July 21, 2009


You may know who Erin Andrews is. I don’t. Or at least I didn’t until the news hit the wire that she was secretly videoed through the peephole of a hotel room, and the video was posted (of course) on the Internet. This apparently happened a few days ago, but I’m just hearing about it today.

Several emotions come to mind as I read and listen to the tales. Curiosity firstly, because I’ve learned that Ms. Andrews is supposed to be a looker; something I've confirmed by locating the photo below. To be honest, after seeing the photo I was tempted to surf for the video.

Then curiosity yet again because I wondered how anyone could actually video through a peephole from the outside looking in. I thought those things were meant to be secure.

Then came the revulsion and anger, because this woman was raped. You can call it voyeurism or something else if you please… I call it rape.

Now, finally, I feel satisfaction to learn that hackers are using the video as a Trojan to infect the PC’s of the curious, and relief that I didn’t succumb to my own curiosity.

From CBS:

Naked Video Of ESPN Star Used To Hack PCs

Hackers are using an illegally-taped peephole video that has naked shots of glamorous ESPN sports reporter Erin Andrews as a lure to get click-happy web surfers to download dangerous malware to their computers, according to a computer security website.

Andrews has become a popular fixture on ESPN and the web as a vivacious and beautiful reporter. So much so, that someone used a peephole camera to record video of Andrews as she disrobed.

Naturally, the video went viral online and ESPN lawyers have been scrambling to shut down websites that post links to the material.

That means it's getting increasingly hard to find on the web, but that hasn't stopped the growing demand for it.

And it's that drive that hackers are plugging into, according to sophos.com, a website that sells security software, but also provides security news.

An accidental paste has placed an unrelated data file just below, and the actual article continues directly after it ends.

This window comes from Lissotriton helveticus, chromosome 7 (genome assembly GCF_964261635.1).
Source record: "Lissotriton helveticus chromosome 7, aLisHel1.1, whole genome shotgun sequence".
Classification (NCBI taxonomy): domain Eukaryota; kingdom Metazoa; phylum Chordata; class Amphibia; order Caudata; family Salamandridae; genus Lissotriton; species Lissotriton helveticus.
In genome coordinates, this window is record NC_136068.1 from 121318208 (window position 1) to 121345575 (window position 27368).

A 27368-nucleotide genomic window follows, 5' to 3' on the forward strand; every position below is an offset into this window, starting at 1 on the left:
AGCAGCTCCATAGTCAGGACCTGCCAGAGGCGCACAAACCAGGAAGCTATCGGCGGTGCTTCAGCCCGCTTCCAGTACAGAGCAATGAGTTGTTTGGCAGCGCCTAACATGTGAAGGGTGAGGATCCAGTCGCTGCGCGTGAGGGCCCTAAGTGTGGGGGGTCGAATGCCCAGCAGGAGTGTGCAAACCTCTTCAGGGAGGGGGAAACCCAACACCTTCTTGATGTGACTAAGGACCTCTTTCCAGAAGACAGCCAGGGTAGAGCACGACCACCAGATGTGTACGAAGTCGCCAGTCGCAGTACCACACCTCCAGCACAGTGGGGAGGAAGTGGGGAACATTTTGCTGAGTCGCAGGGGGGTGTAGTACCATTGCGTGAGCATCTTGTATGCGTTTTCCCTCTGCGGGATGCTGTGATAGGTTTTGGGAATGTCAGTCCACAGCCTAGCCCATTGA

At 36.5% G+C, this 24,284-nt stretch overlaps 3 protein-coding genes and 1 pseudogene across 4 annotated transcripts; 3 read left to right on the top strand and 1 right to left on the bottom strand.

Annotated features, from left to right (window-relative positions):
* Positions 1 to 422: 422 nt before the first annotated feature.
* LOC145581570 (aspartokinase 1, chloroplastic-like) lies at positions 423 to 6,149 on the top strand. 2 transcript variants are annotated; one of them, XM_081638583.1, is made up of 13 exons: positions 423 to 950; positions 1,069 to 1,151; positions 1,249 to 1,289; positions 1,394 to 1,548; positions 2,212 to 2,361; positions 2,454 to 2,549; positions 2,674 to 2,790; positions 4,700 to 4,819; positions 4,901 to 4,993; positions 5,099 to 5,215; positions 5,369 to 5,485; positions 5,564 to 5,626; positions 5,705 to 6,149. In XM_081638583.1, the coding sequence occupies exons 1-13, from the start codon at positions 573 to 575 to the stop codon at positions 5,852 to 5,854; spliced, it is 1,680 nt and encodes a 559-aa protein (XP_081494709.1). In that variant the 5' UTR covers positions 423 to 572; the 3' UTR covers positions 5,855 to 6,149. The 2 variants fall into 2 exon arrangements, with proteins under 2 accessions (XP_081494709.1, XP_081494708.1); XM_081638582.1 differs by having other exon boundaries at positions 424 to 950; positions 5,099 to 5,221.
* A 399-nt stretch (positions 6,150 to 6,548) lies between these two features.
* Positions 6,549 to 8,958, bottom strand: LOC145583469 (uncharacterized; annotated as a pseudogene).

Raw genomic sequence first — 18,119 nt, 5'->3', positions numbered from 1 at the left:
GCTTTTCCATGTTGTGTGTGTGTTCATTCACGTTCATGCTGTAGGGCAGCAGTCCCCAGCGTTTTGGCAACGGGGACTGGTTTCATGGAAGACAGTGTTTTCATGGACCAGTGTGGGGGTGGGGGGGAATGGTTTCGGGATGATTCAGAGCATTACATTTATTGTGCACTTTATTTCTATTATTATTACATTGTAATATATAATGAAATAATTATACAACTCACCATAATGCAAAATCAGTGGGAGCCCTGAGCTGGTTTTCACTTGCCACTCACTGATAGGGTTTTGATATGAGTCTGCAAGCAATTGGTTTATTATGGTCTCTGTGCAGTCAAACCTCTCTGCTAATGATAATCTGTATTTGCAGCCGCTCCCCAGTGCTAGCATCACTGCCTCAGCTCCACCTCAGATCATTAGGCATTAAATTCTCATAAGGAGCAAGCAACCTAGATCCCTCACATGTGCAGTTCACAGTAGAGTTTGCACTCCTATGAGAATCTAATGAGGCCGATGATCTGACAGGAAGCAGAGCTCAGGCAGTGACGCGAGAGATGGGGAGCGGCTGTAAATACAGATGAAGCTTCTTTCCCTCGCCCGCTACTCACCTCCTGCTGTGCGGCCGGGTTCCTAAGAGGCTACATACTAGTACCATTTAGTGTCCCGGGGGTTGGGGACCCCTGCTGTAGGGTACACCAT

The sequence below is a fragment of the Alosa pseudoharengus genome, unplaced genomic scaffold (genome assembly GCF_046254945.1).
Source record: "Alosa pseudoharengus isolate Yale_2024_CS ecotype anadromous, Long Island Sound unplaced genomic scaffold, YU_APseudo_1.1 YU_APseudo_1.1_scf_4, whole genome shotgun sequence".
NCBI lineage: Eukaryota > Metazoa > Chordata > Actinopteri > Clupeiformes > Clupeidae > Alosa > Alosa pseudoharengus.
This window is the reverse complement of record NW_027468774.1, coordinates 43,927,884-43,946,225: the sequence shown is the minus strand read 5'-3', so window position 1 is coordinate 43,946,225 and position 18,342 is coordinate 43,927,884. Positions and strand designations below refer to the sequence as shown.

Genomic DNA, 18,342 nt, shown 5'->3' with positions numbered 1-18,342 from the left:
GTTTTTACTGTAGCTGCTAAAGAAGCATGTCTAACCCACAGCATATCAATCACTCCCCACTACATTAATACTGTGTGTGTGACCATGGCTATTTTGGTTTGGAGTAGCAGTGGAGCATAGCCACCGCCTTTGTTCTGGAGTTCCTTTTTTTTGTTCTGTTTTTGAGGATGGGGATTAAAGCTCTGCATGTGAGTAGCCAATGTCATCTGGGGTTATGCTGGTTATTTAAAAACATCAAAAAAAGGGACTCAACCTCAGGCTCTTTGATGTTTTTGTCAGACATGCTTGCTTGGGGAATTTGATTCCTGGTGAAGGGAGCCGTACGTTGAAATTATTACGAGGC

One version of the hack, fools surfers into clicking on what appears to be a CNN version of the video, according to Sophos. When users hit the play button they are presented with a pop up window warning them that their popup blocker has blocked the video player window and they must launch another player. Doing so doesn't play the video, but it does install a Trojan horse with which hackers can later attack the computer, says the site.

Both Apple and Windows computers are vulnerable, according to Sophos. It is not yet clear what effect the virus will have on computers or how widely it will spread.

Since the whole thing is kind of amateurish, the person or persons who actually shot the video may yet be caught. If that happens, I certainly hope they face the music. This was not just some childish prank.


Anonymous said...

I agree this was a terrible thing. But as someone who HAS been physically raped and worked in rape crisis hotlines, and had friends and a daughter who were raped? No, a video tape is not rape and such use of the word makes it harder for women dealing with actual physical assault to get the right attention and justice.

Mule Breath said...

Without diminishing your experience, I will respectfully maintain my current definition of the evens described.

Some sexual assaults begin as little more than childish pranks too... it is the outcome that defines rape.

This woman was violated.